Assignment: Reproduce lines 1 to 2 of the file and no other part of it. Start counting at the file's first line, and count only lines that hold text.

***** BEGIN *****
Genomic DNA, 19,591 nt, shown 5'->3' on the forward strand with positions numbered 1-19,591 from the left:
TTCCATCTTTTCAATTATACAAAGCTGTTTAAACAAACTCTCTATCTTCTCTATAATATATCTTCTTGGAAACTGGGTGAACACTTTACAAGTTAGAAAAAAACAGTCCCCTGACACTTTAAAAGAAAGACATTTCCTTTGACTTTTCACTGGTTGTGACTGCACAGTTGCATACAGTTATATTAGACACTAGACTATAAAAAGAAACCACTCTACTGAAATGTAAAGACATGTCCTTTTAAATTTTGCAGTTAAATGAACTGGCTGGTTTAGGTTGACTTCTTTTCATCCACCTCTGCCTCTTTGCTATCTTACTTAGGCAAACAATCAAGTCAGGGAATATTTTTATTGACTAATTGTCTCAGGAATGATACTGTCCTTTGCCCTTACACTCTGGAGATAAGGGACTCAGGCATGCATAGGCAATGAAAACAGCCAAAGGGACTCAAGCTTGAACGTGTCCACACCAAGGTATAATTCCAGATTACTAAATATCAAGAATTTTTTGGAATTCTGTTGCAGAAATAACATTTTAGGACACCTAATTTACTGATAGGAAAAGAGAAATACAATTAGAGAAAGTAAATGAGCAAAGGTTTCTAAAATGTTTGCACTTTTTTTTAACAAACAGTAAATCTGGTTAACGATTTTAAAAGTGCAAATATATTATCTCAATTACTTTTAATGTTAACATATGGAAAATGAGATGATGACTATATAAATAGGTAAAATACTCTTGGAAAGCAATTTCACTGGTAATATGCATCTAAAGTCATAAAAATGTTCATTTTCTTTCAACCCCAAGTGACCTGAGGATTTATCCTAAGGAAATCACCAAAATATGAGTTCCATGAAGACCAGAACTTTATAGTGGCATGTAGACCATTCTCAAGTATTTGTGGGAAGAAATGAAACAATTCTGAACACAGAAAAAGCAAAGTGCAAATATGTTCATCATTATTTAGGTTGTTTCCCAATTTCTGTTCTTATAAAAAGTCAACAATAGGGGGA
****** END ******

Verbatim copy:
Genomic DNA, 19,591 nt, shown 5'->3' on the forward strand with positions numbered 1-19,591 from the left:
TTCCATCTTTTCAATTATACAAAGCTGTTTAAACAAACTCTCTATCTTCTCTATAATATATCTTCTTGGAAACTGGGTGAACACTTTACAAGTTAGAAAAAAACAGTCCCCTGACACTTTAAAAGAAAGACATTTCCTTTGACTTTTCACTGGTTGTGACTGCACAGTTGCATACAGTTATATTAGACACTAGACTATAAAAAGAAACCACTCTACTGAAATGTAAAGACATGTCCTTTTAAATTTTGCAGTTAAATGAACTGGCTGGTTTAGGTTGACTTCTTTTCATCCACCTCTGCCTCTTTGCTATCTTACTTAGGCAAACAATCAAGTCAGGGAATATTTTTATTGACTAATTGTCTCAGGAATGATACTGTCCTTTGCCCTTACACTCTGGAGATAAGGGACTCAGGCATGCATAGGCAATGAAAACAGCCAAAGGGACTCAAGCTTGAACGTGTCCACACCAAGGTATAATTCCAGATTACTAAATATCAAGAATTTTTTGGAATTCTGTTGCAGAAATAACATTTTAGGACACCTAATTTACTGATAGGAAAAGAGAAATACAATTAGAGAAAGTAAATGAGCAAAGGTTTCTAAAATGTTTGCACTTTTTTTTAACAAACAGTAAATCTGGTTAACGATTTTAAAAGTGCAAATATATTATCTCAATTACTTTTAATGTTAACATATGGAAAATGAGATGATGACTATATAAATAGGTAAAATACTCTTGGAAAGCAATTTCACTGGTAATATGCATCTAAAGTCATAAAAATGTTCATTTTCTTTCAACCCCAAGTGACCTGAGGATTTATCCTAAGGAAATCACCAAAATATGAGTTCCATGAAGACCAGAACTTTATAGTGGCATGTAGACCATTCTCAAGTATTTGTGGGAAGAAATGAAACAATTCTGAACACAGAAAAAGCAAAGTGCAAATATGTTCATCATTATTTAGGTTGTTTCCCAATTTCTGTTCTTATAAAAAGTCAACAATAGGGGGA